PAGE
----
There is a clear comparison between the Androktones and the Keruh. Both are vicious killing machines, but both are without the capacity to know any better. In appearance they are complete opposites, but inside they are exactly the same. The result is that the Keruh are matched in combat for the first time and begin losing the war. Unfortunately, the war has turned into a running battle, with the Keruh attacking world after world, stripping it bare and taking all that can be eaten back to the hives on their home world. The Androktones attack each harvest world captured by the Keruh, only for their enemy to escape through their portal connections and attack again elsewhere. But each attack by the Androktones is quicker than the last and begins to limit the amount of sustenance retrieved for the hives each time, and the Keruh soon face starvation.
The last of the Tun-Sho-Lok is the Ambassador on Eden, and it is on this world that the war is destined to end. It is Eden that will be the next Keruh harvest world, carefully arranged by Ares through strategic attacks and withdrawals. The Keruh take the bait because they have no choice. In space, two mighty fleets collide, literally, and on the ground the Keruh Host begin their locust like stripping of Eden.
One of the “visual” centrepieces to the story is the clash of the combined Warrior Host of the Keruh and the entire Androktone army on Eden. The battles and the murderous creatures that take part in them are a welcome and frightening change from sanitised robots in the Star Wars vein. The Assassin-Drones, nightmare dragons that grow and change shape, are nasty and the battles are brutal and bloody. They bring a dark element to the story. The other centrepiece is the space battle that rages in the Eden planetary system where ships ram one another using large armoured fins in true Greek and Roman style. But there are multitudes of characters on both sides that give the story depth and complexity.
For the Keruh, the Dominant of each Hive must always be watching the First and Second who would take his place. The First of the Mysan’Taf knows this well, as he must soon question his Dominant’s wisdom. For the Combined Dominant the survival of the Host is more important than any individual. But for the Host to survive, and for the alliance between the four Hives (Belol’Fan, Orly’Ank, Mysan’Taf and Telen’Gal) to continue, food must be found, and found quickly, as civil war would result in cannibalism.
The Seventy-Ninth of the Telen’Gal has known his place in the Hive and believed in their way of life without question: Survival of the fittest. But now he is isolated and must face the truth. The Keruh are not the fittest or best, and it is the milder Edenites that prove to be his superior as he finds out when trapped amongst them.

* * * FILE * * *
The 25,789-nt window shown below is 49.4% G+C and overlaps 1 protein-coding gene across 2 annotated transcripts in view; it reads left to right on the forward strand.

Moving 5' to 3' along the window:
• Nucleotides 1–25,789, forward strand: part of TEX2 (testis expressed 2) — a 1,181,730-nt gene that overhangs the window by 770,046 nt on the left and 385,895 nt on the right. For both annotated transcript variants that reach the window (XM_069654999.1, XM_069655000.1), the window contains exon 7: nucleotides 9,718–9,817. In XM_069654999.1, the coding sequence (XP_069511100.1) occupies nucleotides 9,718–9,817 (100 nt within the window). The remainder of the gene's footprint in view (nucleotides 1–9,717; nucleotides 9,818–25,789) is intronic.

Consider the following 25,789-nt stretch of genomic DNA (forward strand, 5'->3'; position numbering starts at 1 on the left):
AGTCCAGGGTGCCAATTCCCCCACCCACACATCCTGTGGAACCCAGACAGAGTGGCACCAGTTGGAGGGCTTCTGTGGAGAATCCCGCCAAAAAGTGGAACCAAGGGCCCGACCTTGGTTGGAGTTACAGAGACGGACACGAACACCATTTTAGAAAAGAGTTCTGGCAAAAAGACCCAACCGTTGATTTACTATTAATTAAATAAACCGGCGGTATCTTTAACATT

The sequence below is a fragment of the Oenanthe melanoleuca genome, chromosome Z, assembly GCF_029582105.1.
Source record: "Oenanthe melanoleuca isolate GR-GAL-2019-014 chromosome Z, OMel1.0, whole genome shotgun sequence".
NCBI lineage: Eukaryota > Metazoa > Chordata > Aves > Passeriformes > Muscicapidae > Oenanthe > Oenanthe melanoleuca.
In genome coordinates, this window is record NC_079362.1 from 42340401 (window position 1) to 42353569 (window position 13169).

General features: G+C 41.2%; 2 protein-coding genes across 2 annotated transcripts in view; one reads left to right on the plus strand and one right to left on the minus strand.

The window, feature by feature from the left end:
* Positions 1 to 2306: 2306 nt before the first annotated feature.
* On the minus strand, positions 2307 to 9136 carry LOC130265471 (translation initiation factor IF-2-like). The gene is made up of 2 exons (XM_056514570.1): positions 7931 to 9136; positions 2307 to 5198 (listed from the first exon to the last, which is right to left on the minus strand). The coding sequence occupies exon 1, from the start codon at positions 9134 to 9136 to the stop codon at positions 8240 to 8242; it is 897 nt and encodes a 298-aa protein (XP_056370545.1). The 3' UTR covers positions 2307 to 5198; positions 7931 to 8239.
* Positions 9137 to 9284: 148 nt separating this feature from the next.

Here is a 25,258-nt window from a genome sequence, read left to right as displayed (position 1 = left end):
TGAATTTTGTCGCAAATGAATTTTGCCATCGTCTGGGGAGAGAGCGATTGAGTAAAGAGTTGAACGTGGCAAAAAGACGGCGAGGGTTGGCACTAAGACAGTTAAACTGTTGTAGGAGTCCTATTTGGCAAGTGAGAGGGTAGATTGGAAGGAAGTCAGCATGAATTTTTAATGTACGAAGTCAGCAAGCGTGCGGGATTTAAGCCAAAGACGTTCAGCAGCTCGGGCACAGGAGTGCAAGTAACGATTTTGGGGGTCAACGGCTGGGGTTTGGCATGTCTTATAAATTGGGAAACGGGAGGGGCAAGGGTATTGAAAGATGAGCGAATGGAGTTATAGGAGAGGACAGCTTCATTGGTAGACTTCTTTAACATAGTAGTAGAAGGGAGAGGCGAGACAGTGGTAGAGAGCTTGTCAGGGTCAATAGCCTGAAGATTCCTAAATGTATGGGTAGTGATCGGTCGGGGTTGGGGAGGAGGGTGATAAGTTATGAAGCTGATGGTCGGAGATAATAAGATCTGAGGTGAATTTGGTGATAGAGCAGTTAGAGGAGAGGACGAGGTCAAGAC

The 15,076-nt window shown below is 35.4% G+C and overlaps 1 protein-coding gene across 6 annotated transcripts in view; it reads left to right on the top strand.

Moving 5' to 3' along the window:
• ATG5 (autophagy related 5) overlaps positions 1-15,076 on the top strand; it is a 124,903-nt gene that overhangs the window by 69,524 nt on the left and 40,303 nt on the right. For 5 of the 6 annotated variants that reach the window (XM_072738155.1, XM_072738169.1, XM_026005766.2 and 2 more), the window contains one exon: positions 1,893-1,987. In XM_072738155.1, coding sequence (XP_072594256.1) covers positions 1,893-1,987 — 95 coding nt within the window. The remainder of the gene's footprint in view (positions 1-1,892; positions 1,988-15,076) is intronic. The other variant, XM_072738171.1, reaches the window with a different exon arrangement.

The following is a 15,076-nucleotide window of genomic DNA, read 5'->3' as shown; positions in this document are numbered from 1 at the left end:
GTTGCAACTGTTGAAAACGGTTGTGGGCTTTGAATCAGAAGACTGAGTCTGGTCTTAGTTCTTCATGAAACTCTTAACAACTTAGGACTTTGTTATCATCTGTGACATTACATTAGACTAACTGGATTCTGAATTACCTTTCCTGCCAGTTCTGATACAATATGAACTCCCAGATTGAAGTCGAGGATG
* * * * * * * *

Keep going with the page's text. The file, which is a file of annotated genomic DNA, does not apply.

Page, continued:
For the Atlantians, Ares must both win this war and keep the Senate on his side. Aetolus is his chief adversary in the Senate. He sees Ares as his challenger for the future Presidency, but he also worries for his people. President Aegina also worries for the safety of Atlantis, but she knows that failure would not only bring disaster to Atlantis, but to the whole world. She sees the end that faces them in her nightmares and fears the worst.
Memnon, the captain of the Kraken, has to face a space battle far from home. He dreams of ships at sea and his wife in Atlantis while he is encased in a steel urn. Other captains in the fleet have similar thoughts. Telephus fears for his brother, and Aeolus hopes to save his crew and his damaged ship, the Prometheus. Peleus is trapped in a lifeboat with Lysippe, a Klysanthian he has already begun to fall in love with. But she loves another, and fears that her love has perished. They find solace with each other, but both know it can’t last.
Only Zeus, the captain of the Olympus, is confident and brash. For him there can be no failure, only success. He revels in the battle and seeks the glory of victory and everything that it can bring to him. Involved in the evacuation of Atlantis, Zeus is tasked with the job of taking the Klysanthian Queen Otrera and her Royal Household to safety. He lands the Olympus on a high plateau in the mountains where the rarefied air is more suitable for the Klysanthians.
For the Klysanthians (the ancestors of the Amazons), the loss of their home world hangs heavy on their shoulders. They continue to fight on, but as refugees on Earth they already know that their future is lost in eventual assimilation into the Atlantian race. But even this has its problems. Only the females of their race are fully sentient, and because of this they have developed powerful methods of physical attraction to entice their males. Most of their males perished when their home world was lost, so the Klysanthians begin to seek alternative liaisons. They have a very low moral threshold when it comes to sex, and it is a way of life they cannot shake off. This has caused friction among the Atlantians, and both Queen Otrera and President Aegina have to come to terms with their forced coexistence in Atlantis.